Lesson #1: Learning about Clay

Part of the unit: Discoveries in Clay |


What can we do with clay?
Students will be able to:
Use their hands to change clay: stretch, press, pull, pinch, poke, roll, flatten, add and subtract.
Create 3-D clay forms that stand.
Use language to describe their actions.
Students will understand that:
Clay is a natural material that comes from the earth.
Clay is maleable when moist
Air-dry Clay: one 2" cube per student, work surfaces (canvas, plastic, masonite, or styrofoam plates or trays), wire clay cutter, chart paper, marker, everyday objects made of clay, some intact, others broken to show both the glaze surface and the inner clay (floor tiles, mugs, bowls, etc.)
Sit with students in a circle on the floor. Place clay objects in the center where everyone can see them. Keep a record of students' findings on chart paper.
  • What do you know about clay?
  • Which of these objects is made out of clay?
  • What do you see that makes you say that?
Explain that all of the objects are made of clay.The shiny surface of some is created by dipping a clay object in a special kind of liquid clay and then baking it in a very hot oven called a kiln.
  • Where do you think clay comes from? (Clay deposits are found in the earth near streams, rivers and seas)
Pass out clay and work surfaces to students.  Ask students to share what they notice as they handle the clay.  Explain that you will record their finding on chart paper.
  • What do you notice? Smell, temperature, weight, wet, dry etc.
  • What can you do to change its shape?
  • Can you make a shape that stands on your work surface and doesn't topple over?
  • How tall can you make it?
Invite students to share verbs such as poke, pull, squeeze, pound, roll, pinch, smooth, etc. Use expressive language to help students connect specific actions with specific results. Example:"You rolled it to make a ball." "You poked it with your finger to make a hole." Help students notice that different parts of ones' hands do different actions (Fingers, thumbs, palms, knuckles) and that a single piece of clay can be divided into two pieces and then reunited into one. Clay can be added to and subtracted from.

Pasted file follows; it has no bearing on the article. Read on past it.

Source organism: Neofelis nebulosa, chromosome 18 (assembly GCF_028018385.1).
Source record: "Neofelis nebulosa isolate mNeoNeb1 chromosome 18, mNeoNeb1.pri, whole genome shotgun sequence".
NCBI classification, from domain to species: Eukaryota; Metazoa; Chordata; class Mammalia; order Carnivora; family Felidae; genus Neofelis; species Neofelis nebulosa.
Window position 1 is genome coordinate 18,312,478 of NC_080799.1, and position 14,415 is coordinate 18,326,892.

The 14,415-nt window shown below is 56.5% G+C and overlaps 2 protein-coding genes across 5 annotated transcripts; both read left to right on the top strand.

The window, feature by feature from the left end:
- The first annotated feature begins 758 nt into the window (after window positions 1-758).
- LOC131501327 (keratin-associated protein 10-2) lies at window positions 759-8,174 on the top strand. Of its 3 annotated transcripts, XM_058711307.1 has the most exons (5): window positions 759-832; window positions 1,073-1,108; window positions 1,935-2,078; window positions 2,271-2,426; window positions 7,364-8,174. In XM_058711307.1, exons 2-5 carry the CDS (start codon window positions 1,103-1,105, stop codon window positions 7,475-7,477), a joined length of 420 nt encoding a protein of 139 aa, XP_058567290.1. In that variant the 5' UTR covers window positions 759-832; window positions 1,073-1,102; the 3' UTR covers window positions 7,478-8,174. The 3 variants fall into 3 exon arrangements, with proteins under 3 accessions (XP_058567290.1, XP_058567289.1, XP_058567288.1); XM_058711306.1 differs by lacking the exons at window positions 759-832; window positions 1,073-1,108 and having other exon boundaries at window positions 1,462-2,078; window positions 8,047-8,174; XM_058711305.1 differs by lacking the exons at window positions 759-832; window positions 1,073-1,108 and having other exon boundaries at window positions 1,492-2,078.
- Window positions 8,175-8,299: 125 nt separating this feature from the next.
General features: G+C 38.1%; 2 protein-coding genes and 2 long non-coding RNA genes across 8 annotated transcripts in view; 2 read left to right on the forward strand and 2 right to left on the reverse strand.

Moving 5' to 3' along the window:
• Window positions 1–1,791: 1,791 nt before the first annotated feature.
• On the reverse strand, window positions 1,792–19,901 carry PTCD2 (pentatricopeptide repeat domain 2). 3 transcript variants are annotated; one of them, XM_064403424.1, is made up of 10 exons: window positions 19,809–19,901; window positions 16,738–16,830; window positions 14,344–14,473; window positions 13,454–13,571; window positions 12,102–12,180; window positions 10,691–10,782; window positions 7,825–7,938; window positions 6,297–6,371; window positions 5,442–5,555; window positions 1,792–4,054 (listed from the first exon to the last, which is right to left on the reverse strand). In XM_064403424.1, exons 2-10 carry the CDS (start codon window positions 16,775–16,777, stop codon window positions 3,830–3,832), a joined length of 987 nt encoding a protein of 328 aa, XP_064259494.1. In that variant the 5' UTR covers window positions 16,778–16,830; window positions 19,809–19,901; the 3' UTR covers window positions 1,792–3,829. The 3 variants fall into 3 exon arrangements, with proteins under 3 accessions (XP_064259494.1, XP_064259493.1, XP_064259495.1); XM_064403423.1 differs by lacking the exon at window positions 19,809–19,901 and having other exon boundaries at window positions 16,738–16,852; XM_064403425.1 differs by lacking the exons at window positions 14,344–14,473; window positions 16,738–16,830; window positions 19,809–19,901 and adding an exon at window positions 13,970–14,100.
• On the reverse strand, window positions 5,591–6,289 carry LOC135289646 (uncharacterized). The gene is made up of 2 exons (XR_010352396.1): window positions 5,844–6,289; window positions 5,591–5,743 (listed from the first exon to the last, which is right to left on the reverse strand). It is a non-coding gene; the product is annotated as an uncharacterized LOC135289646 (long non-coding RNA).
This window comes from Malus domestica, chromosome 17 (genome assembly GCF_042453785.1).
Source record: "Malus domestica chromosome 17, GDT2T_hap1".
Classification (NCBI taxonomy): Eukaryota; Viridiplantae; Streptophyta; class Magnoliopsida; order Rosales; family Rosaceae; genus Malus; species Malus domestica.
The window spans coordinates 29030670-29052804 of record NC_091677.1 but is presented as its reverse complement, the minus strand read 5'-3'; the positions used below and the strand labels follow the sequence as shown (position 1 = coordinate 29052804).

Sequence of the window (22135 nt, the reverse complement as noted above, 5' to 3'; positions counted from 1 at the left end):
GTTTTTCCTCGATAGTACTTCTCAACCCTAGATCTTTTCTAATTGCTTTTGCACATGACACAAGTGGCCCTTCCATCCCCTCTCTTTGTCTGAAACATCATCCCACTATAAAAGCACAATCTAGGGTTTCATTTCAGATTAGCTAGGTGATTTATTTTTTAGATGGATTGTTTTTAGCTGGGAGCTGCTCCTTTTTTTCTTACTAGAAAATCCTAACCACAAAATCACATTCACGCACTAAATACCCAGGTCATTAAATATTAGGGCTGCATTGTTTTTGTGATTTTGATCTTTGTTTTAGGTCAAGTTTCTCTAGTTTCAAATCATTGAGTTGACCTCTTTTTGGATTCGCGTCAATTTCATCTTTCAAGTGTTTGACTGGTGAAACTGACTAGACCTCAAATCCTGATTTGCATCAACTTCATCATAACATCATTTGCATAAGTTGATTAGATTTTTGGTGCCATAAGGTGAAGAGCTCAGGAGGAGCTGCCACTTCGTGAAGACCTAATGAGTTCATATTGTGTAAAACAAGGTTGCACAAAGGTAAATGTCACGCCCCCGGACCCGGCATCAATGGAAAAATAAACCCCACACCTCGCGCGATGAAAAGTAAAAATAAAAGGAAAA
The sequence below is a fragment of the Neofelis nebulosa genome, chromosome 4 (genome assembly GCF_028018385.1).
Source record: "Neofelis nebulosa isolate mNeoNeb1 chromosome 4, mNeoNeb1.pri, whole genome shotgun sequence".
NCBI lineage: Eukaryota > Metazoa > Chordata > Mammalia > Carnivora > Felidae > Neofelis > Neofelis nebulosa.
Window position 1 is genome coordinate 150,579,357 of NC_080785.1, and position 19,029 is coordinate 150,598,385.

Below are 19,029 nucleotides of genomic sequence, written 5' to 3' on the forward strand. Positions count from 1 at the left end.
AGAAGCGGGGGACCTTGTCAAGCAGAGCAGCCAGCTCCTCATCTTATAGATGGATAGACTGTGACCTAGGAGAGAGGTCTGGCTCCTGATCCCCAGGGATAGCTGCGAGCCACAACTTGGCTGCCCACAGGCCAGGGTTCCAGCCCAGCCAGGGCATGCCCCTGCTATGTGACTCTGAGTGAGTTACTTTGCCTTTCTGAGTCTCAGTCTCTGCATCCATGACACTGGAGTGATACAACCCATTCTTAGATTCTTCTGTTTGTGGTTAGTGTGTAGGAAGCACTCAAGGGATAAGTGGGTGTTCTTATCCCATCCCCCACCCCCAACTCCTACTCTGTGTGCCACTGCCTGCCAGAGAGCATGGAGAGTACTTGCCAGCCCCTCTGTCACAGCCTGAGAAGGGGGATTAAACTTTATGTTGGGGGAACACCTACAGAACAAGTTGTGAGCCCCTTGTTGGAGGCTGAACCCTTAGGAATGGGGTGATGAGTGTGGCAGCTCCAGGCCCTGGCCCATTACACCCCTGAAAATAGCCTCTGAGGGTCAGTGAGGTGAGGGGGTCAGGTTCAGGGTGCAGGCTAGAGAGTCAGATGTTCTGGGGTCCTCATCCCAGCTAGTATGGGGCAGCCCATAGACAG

Students can take this time to explore the clay on their own. They should be reminded that this day is for exploration only; the products of the worktime will not be saved. As interesting discoveries occur, the teacher can hold up the work and invite others to try the technique themselves. Students should be reminded that they can keep changing the clay as often as they like making 3-D shapes.   Students sitting at the same table can be invited to combine their clay explorations and build a single form. (This can make giving the clay back at the end a little easier).
Discuss the work produced by the exploration, focusing on the techniques rather than the products.
  • What part of the artist's hand do you think made this mark?
  • How do you imagine the artist made this shape?
  • Do you think this piece was pulled from the main piece or do you think it was added on?
  • The clay we used today is soft. The clay objects in the center of our circle are hard. What happened?
  • What do you think will happen if we leave a piece of clay to dry? Let's find out!
Design an experiment with the students' input. Place one piece of clay in a ziplock bag and leave another out in the air. Be sure to choose a piece to leave out that has several small pieces attached. These delicate bits are likely to fall off as the piece dries. This will set the stage for a lesson on attaching and a discussion about the limitations of air-dry clay.
Read From Mud to House, by Bertram Knight, 1998. This visual narrative describes how bricks are made and used in buildings and shows where clay comes from.